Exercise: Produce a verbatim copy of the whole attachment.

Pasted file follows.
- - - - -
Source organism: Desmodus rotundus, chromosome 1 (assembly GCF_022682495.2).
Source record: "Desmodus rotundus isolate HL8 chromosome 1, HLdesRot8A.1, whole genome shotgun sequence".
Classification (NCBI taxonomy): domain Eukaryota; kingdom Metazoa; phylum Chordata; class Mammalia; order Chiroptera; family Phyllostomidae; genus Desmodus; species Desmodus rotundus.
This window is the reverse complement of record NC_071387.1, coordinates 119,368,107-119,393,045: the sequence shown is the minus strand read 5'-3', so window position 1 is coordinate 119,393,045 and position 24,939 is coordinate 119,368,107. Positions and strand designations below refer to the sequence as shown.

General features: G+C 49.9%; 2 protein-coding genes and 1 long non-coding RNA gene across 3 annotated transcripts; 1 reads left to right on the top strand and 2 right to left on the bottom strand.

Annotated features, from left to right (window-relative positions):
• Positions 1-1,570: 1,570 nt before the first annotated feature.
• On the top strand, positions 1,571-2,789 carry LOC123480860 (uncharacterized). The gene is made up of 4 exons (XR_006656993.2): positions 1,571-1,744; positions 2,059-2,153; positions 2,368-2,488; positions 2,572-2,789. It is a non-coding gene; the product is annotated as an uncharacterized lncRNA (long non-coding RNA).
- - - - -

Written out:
Source organism: Desmodus rotundus, chromosome 1 (assembly GCF_022682495.2).
Source record: "Desmodus rotundus isolate HL8 chromosome 1, HLdesRot8A.1, whole genome shotgun sequence".
Classification (NCBI taxonomy): domain Eukaryota; kingdom Metazoa; phylum Chordata; class Mammalia; order Chiroptera; family Phyllostomidae; genus Desmodus; species Desmodus rotundus.
This window is the reverse complement of record NC_071387.1, coordinates 119,368,107-119,393,045: the sequence shown is the minus strand read 5'-3', so window position 1 is coordinate 119,393,045 and position 24,939 is coordinate 119,368,107. Positions and strand designations below refer to the sequence as shown.

General features: G+C 49.9%; 2 protein-coding genes and 1 long non-coding RNA gene across 3 annotated transcripts; 1 reads left to right on the top strand and 2 right to left on the bottom strand.

Annotated features, from left to right (window-relative positions):
• Positions 1-1,570: 1,570 nt before the first annotated feature.
• On the top strand, positions 1,571-2,789 carry LOC123480860 (uncharacterized). The gene is made up of 4 exons (XR_006656993.2): positions 1,571-1,744; positions 2,059-2,153; positions 2,368-2,488; positions 2,572-2,789. It is a non-coding gene; the product is annotated as an uncharacterized lncRNA (long non-coding RNA).